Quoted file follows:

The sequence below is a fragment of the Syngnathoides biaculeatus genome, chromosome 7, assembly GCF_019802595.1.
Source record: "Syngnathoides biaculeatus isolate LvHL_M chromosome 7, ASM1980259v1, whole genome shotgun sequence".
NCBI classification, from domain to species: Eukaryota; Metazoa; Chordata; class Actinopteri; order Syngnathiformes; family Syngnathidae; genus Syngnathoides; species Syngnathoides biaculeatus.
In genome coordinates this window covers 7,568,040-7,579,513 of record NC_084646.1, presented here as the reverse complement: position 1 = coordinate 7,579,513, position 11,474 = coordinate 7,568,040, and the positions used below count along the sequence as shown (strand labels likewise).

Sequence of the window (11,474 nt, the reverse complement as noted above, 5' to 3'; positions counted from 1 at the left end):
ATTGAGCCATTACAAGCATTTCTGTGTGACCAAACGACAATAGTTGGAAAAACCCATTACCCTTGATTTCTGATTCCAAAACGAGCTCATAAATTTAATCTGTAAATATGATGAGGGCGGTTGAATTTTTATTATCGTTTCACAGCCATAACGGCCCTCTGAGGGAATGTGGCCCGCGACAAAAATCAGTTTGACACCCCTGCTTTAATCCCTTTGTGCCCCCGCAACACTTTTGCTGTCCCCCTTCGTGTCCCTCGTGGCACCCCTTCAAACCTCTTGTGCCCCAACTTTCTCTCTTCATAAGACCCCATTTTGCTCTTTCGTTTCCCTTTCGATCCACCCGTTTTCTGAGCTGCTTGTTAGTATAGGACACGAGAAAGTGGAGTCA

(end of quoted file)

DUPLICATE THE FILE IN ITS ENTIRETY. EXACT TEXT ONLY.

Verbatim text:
The sequence below is a fragment of the Syngnathoides biaculeatus genome, chromosome 7, assembly GCF_019802595.1.
Source record: "Syngnathoides biaculeatus isolate LvHL_M chromosome 7, ASM1980259v1, whole genome shotgun sequence".
NCBI classification, from domain to species: Eukaryota; Metazoa; Chordata; class Actinopteri; order Syngnathiformes; family Syngnathidae; genus Syngnathoides; species Syngnathoides biaculeatus.
In genome coordinates this window covers 7,568,040-7,579,513 of record NC_084646.1, presented here as the reverse complement: position 1 = coordinate 7,579,513, position 11,474 = coordinate 7,568,040, and the positions used below count along the sequence as shown (strand labels likewise).

Sequence of the window (11,474 nt, the reverse complement as noted above, 5' to 3'; positions counted from 1 at the left end):
ATTGAGCCATTACAAGCATTTCTGTGTGACCAAACGACAATAGTTGGAAAAACCCATTACCCTTGATTTCTGATTCCAAAACGAGCTCATAAATTTAATCTGTAAATATGATGAGGGCGGTTGAATTTTTATTATCGTTTCACAGCCATAACGGCCCTCTGAGGGAATGTGGCCCGCGACAAAAATCAGTTTGACACCCCTGCTTTAATCCCTTTGTGCCCCCGCAACACTTTTGCTGTCCCCCTTCGTGTCCCTCGTGGCACCCCTTCAAACCTCTTGTGCCCCAACTTTCTCTCTTCATAAGACCCCATTTTGCTCTTTCGTTTCCCTTTCGATCCACCCGTTTTCTGAGCTGCTTGTTAGTATAGGACACGAGAAAGTGGAGTCA